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My understanding of Space, Time and spacetime

  1. Oct 16, 2011 #1
    My understanding of Space, Time and "spacetime"

    In thinking about time I have developed the (easy) realization that whenever we indicate a duration we are comparing two spatial changes. I believe it was Einstein himself who pronounced words the effect of time being inexorably tied to space and not having an autonomous existence. This I interpret not in the sense that spacetime is a single entity and certainly not a fourth dimension, or a flow but rather that time is a local property of space.
    By that I mean to say that the rate at which natural phenomena (atomic clocks ticking, cells dividing...) occur must ultimately be tied to spatial effects only.
    It follows that everything that has been observed to give rise to time dilation must be inducing distortions in the three dimensional space. The effects of gravitation and the equivalent inertial acceleration are in all likelihood themselves, the manifestations of these distortions.

    What are your thoughts? What the counter arguments?
     
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  3. Oct 16, 2011 #2

    Bill_K

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    Re: My understanding of Space, Time and "spacetime"

    halix, It often happens that a student new to physics finds special relativity difficult to understand, and has a "revelation" that the theory is wrong, and believes he has developed an insight that 100 years of physicists have unaccountably overlooked. You'll probably have the same opinion of quantum mechanics when you come to it. You'll have more success if you just try to learn physics at first, and not expect to revolutionize it.
     
  4. Oct 16, 2011 #3

    ghwellsjr

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    Re: My understanding of Space, Time and "spacetime"

    There is no spatial distortion in Special Relativity and yet there is time dilation. The only distortion is in your thinking. You need to straighten out your thinking and learn about relativity, instead of promoting your personal, private, theory about relativity. It's against the rules here and will likely get you banned if you persist.

    I strongly suggest that you do a lot of reading on this forum until you can learn about relativity, especially Special Relativity, which really is so much easier to understand than General Relativity, since you like easy.
     
  5. Oct 16, 2011 #4
    Re: My understanding of Space, Time and "spacetime"

    halix, I agree with you. I think the objections you have received so far is because you're not using the "right" terminology to express your ideas.

    The Lorentz ether theory is experimentally indistinguishable from special relativity. Ether or not, there is a structure to space, the distortions in which GR "computes". These distortions manifest as time dilation or length contraction, because the physical processes take place in space. In my view, you're saying the same thing as GR. However, SR and GR treat space as "empty" without clarifying what it is exactly that is being distorted, nor the exact physical mechanism of how these distortions appear. Current ether theories do not give it either, but somehow they "make more sense", maybe because they do not treat space as "empty".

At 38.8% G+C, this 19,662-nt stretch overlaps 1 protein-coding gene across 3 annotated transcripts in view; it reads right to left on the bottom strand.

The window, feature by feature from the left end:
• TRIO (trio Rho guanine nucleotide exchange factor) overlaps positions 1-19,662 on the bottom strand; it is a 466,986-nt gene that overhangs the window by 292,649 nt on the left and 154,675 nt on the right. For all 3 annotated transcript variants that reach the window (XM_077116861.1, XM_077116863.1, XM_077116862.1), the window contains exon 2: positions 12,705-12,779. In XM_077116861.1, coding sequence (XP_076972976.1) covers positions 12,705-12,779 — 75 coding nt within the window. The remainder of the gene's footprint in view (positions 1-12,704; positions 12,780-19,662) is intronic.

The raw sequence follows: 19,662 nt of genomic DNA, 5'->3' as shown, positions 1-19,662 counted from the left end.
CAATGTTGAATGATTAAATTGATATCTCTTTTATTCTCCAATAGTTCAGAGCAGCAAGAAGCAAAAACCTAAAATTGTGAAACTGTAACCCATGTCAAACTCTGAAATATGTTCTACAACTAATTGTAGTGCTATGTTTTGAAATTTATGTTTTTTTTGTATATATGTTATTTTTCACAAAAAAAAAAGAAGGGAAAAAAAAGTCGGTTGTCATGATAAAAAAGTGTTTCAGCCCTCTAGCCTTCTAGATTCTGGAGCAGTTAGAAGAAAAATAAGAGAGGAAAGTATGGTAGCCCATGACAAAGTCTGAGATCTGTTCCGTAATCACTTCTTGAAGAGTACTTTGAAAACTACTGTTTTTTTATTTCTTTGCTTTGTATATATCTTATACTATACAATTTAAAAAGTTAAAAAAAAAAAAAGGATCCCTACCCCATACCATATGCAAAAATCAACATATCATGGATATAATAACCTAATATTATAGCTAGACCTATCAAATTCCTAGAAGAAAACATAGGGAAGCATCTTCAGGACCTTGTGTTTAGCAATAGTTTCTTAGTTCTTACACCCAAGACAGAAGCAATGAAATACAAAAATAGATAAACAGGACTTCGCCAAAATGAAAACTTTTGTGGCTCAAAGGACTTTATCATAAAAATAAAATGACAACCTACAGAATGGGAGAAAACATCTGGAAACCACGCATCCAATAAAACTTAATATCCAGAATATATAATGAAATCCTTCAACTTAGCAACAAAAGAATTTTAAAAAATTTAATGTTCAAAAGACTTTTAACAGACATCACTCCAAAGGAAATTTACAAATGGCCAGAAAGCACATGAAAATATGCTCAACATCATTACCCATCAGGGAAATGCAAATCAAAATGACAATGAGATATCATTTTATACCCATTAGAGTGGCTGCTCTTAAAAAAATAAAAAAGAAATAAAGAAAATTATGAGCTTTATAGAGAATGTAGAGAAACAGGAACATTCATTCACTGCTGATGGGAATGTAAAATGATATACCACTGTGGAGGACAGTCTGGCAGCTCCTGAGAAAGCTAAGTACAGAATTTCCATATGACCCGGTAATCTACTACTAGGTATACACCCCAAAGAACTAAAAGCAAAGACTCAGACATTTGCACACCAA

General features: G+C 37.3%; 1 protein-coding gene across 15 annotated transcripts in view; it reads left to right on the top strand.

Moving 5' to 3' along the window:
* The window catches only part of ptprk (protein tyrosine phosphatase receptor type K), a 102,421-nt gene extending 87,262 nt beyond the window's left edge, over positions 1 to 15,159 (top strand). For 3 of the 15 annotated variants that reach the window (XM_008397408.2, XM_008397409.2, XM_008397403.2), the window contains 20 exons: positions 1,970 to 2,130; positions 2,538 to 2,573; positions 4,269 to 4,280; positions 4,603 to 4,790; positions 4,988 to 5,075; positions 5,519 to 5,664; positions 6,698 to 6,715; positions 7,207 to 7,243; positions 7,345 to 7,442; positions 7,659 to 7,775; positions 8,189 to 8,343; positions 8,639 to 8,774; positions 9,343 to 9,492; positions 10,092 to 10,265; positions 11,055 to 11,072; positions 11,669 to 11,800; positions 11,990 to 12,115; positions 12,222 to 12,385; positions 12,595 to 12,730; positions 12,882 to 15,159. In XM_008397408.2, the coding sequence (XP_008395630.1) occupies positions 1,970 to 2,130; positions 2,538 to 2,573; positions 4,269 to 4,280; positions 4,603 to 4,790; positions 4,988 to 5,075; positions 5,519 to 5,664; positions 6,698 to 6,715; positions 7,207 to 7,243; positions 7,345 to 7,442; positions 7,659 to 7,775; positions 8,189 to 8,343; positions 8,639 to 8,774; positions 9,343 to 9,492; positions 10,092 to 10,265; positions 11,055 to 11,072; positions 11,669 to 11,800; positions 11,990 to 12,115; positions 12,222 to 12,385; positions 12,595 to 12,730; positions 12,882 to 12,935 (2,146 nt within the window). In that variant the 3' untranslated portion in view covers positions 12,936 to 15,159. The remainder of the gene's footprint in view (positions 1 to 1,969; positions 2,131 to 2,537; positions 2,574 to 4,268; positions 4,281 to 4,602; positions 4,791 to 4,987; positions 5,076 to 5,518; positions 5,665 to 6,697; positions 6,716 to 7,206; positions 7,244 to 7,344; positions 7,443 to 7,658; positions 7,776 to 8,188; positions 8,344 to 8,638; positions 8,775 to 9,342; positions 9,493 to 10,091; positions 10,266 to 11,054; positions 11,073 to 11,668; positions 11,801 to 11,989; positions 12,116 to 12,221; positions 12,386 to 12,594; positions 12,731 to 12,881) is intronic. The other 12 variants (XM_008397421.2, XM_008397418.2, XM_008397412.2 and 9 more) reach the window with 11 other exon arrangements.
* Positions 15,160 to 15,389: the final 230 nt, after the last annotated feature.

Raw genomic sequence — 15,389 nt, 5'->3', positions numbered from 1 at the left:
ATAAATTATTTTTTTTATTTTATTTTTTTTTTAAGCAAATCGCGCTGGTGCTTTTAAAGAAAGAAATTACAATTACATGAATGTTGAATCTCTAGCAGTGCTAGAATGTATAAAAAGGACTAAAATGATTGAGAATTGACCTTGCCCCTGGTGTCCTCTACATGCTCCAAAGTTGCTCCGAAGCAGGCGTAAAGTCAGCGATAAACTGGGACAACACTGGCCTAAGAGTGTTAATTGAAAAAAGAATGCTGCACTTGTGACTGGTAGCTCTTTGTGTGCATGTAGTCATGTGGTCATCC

6. Oct 16, 2011 #5

    ghwellsjr

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    Re: My understanding of Space, Time and "spacetime"

    Spacie, in LET there is no distortion of space, just like in SR. Halix said that all time dilation is caused by a distortion of space. How do you see your comments as agreeing with halix?
     
  7. Oct 16, 2011 #6
    Re: My understanding of Space, Time and "spacetime"

    While you are sitting still, look at your watch. After a while, look again. The difference between those reading is the time interval (duration) of that while. What "spatial changes" are you talking about?
     
  8. Oct 16, 2011 #7
    Re: My understanding of Space, Time and "spacetime"

    It doesn't really matter how one define it, as long as we agree on that it is radiation (and gravity) that defines SpaceTime. You can make it a 'whole thing' and use radiation as your proof of a 'time dilation' and Lorentz contraction, assuming a propagation. Or you can assume that SpaceTime is something defined from locality, using the same radiation as the reason why we all see it as a whole 'frame of reference', relative us observing it.

    And as Lorentz contraction indeed will redefine your 'distance' with relative motion you have a certain point there. But what about your neighbors definition? Which one is true? All of them?
     
  9. Oct 16, 2011 #8
    Re: My understanding of Space, Time and "spacetime"

    Yes, there is, and it's called time dilation and length contraction. Or do you think that when the length of, say a rod, contracts, the space it is in is unaffected? I rather think that the space in which the rod is contracts and this affects the rod that's in it.


    harrylin, if nothing changes in a closed system, can you tell whether time passes for it? Your ticking clock is a change in itself. It takes energy to tick. Time is a byproduct of energy transformation. Energy transformation is a physical process that takes place in space. If space is distorted, it will affect this process, perhaps in a such a way that, judged from another RF, the time it would take to complete this process appears different.

    See, ghwellsjr ? that's how I agree with halix :smile:
     
  10. Oct 16, 2011 #9

    DrGreg

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    Re: My understanding of Space, Time and "spacetime"

    Hmm, does that mean if I put two clocks in a box, time will pass twice as fast as a box with one clock in it?
     
  11. Oct 16, 2011 #10
    Re: My understanding of Space, Time and "spacetime"